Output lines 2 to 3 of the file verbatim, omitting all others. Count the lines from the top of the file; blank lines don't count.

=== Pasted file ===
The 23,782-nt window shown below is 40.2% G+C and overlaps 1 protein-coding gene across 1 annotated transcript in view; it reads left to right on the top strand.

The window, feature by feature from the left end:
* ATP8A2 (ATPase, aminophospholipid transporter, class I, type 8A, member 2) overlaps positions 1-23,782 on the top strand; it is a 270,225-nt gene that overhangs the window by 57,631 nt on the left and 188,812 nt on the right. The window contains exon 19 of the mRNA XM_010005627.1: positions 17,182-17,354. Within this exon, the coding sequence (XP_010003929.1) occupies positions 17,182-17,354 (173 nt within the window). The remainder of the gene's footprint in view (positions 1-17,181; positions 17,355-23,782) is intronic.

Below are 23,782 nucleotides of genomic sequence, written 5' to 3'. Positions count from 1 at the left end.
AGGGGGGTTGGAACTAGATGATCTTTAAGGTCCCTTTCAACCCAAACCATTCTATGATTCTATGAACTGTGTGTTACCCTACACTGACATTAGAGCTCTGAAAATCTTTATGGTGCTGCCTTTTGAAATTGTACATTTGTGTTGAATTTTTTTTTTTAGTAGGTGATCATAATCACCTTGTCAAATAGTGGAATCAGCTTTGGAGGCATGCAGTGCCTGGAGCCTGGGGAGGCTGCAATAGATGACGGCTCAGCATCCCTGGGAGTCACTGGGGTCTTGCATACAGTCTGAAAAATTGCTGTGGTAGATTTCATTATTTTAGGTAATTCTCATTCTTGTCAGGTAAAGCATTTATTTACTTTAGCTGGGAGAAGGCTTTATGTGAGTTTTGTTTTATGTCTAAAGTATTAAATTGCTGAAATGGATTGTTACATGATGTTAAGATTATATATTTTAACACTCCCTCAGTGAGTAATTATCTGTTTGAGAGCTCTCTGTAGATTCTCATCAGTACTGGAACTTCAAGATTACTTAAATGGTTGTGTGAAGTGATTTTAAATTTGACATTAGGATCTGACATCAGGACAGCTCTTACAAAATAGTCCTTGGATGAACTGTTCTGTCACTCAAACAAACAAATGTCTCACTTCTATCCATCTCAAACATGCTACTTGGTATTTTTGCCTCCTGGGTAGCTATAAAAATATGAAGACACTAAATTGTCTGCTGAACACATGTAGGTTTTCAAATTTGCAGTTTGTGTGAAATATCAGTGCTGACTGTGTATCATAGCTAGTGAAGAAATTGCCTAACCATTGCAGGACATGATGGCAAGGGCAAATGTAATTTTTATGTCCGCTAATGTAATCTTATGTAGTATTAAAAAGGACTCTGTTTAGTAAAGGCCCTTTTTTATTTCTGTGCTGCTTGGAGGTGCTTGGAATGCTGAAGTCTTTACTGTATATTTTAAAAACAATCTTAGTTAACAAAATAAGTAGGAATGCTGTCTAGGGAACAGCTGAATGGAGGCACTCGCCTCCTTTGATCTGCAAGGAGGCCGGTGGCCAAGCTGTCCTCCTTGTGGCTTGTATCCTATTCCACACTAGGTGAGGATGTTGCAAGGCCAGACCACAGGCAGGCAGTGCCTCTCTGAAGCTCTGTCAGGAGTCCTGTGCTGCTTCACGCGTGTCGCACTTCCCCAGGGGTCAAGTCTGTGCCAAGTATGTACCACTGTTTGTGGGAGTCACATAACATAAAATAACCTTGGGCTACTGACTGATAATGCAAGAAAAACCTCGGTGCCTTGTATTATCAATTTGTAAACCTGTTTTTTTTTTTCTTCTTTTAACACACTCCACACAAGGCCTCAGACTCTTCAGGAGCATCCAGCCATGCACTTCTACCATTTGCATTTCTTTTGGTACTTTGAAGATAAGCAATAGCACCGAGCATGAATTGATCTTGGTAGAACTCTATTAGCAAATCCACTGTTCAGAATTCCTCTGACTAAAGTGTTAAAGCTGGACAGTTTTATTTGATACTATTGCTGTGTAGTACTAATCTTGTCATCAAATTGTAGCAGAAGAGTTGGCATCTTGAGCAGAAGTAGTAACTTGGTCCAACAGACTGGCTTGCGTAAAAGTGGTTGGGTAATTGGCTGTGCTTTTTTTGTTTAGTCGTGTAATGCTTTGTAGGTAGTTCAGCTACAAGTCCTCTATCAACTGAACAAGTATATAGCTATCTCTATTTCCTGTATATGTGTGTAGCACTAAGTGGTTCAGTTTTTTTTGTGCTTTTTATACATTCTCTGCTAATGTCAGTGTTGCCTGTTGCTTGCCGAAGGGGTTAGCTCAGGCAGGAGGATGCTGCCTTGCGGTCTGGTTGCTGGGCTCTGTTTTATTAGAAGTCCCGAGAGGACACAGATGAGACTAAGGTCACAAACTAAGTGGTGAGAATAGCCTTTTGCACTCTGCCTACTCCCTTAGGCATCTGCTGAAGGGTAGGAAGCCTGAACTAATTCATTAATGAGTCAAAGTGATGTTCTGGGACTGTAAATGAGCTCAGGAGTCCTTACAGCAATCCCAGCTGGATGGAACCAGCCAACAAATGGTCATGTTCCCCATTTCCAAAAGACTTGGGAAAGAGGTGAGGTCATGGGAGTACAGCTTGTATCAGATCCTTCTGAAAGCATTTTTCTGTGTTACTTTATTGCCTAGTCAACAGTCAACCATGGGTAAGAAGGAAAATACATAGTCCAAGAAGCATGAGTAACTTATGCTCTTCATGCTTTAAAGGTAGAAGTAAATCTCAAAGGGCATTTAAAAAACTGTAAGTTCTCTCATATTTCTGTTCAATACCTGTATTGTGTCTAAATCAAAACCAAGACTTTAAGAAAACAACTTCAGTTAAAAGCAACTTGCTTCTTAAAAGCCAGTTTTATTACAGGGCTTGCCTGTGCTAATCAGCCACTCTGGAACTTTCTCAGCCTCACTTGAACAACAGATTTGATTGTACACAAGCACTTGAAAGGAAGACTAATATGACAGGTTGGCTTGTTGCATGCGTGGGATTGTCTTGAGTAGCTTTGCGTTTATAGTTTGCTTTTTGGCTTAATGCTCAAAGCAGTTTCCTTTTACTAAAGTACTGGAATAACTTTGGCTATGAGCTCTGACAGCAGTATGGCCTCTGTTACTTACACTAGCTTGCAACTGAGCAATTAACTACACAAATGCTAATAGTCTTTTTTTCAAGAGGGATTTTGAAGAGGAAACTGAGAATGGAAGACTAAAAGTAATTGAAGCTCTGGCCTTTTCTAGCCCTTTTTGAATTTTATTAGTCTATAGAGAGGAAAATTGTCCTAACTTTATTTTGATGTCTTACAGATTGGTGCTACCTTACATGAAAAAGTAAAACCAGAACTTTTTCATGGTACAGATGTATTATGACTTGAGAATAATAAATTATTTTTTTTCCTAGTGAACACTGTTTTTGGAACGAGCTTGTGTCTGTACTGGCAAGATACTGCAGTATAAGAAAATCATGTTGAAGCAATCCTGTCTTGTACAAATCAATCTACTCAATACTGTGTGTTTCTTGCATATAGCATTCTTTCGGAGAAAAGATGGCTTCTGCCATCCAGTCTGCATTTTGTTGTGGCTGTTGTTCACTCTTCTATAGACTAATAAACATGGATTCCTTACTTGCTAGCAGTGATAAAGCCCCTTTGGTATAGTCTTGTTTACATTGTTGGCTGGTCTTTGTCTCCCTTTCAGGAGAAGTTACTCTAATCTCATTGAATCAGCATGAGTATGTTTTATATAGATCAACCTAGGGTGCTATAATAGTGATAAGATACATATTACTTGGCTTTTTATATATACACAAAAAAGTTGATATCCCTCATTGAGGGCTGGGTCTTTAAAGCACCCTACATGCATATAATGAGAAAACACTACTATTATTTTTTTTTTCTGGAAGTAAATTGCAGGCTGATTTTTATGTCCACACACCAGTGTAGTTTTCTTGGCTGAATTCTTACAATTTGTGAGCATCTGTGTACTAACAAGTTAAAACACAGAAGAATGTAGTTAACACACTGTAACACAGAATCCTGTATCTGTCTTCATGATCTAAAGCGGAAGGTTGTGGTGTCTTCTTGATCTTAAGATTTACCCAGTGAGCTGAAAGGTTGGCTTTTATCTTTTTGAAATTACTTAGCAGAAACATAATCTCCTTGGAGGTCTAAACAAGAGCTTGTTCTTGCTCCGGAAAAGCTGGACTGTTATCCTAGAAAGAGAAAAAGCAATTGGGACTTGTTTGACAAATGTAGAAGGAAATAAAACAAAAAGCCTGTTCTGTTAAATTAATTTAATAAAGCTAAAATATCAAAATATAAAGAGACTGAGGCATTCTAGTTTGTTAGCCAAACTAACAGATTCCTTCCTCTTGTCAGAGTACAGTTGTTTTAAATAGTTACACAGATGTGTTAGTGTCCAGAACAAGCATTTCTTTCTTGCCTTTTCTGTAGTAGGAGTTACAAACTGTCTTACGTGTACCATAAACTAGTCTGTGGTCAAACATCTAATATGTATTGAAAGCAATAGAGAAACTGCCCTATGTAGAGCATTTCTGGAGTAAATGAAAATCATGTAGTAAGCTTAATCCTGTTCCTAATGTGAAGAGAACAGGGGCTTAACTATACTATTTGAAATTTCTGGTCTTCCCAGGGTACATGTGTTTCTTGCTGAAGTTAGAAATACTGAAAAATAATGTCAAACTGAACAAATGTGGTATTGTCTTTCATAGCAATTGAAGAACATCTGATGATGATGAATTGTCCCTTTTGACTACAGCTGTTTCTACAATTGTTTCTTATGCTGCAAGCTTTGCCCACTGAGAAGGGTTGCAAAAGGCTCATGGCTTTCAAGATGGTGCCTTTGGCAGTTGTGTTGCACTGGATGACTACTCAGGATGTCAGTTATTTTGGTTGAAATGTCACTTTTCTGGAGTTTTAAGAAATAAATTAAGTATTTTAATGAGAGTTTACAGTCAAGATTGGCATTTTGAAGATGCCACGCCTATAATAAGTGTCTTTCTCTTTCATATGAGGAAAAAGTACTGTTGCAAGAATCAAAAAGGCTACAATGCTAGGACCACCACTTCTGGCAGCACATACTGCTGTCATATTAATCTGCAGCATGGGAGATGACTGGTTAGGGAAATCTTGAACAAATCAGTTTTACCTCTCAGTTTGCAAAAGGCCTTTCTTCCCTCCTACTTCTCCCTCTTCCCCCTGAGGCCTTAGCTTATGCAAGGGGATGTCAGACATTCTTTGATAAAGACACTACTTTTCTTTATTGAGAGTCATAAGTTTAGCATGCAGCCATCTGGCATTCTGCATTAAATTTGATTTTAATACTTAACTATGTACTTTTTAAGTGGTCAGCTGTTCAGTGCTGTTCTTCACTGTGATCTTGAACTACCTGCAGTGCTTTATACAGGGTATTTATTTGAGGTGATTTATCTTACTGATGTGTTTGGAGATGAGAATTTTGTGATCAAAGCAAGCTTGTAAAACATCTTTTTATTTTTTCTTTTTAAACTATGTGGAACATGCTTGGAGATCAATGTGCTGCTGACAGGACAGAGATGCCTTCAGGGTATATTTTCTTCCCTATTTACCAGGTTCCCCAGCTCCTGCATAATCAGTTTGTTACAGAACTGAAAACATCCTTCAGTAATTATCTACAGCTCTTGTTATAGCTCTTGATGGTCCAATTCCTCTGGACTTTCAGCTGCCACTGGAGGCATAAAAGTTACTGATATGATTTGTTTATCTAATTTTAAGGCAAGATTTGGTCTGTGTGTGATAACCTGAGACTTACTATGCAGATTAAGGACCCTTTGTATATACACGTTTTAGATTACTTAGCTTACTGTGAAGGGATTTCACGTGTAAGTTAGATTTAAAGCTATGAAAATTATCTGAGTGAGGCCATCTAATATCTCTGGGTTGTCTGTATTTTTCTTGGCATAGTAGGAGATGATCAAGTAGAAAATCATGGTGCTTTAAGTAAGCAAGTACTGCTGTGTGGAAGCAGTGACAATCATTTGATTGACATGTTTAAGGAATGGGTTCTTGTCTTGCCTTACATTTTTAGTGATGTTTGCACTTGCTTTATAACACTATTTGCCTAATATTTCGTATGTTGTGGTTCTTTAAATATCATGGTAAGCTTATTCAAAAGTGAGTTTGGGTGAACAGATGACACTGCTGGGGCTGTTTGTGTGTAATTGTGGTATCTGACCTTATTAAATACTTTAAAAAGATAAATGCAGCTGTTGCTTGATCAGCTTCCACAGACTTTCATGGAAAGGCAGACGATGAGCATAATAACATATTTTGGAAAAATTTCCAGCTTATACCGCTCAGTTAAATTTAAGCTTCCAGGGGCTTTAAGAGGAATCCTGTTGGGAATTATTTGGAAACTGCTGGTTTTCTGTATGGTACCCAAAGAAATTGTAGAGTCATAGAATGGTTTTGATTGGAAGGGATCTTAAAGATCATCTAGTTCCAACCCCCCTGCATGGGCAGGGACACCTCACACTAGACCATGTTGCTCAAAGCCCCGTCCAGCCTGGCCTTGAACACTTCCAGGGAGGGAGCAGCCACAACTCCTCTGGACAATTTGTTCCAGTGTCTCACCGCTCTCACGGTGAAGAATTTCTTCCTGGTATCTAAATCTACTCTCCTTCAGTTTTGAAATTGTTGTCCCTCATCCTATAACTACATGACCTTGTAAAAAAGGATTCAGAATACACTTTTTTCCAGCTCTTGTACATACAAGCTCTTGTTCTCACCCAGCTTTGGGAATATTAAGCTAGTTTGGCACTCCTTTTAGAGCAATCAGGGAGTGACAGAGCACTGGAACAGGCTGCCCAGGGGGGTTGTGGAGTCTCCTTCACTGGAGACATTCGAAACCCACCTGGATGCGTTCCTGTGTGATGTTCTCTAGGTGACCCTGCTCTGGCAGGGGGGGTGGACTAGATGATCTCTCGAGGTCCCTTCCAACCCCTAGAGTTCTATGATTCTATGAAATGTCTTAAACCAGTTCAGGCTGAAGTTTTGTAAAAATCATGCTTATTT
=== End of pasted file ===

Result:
The window, feature by feature from the left end:
* ATP8A2 (ATPase, aminophospholipid transporter, class I, type 8A, member 2) overlaps positions 1-23,782 on the top strand; it is a 270,225-nt gene that overhangs the window by 57,631 nt on the left and 188,812 nt on the right. The window contains exon 19 of the mRNA XM_010005627.1: positions 17,182-17,354. Within this exon, the coding sequence (XP_010003929.1) occupies positions 17,182-17,354 (173 nt within the window). The remainder of the gene's footprint in view (positions 1-17,181; positions 17,355-23,782) is intronic.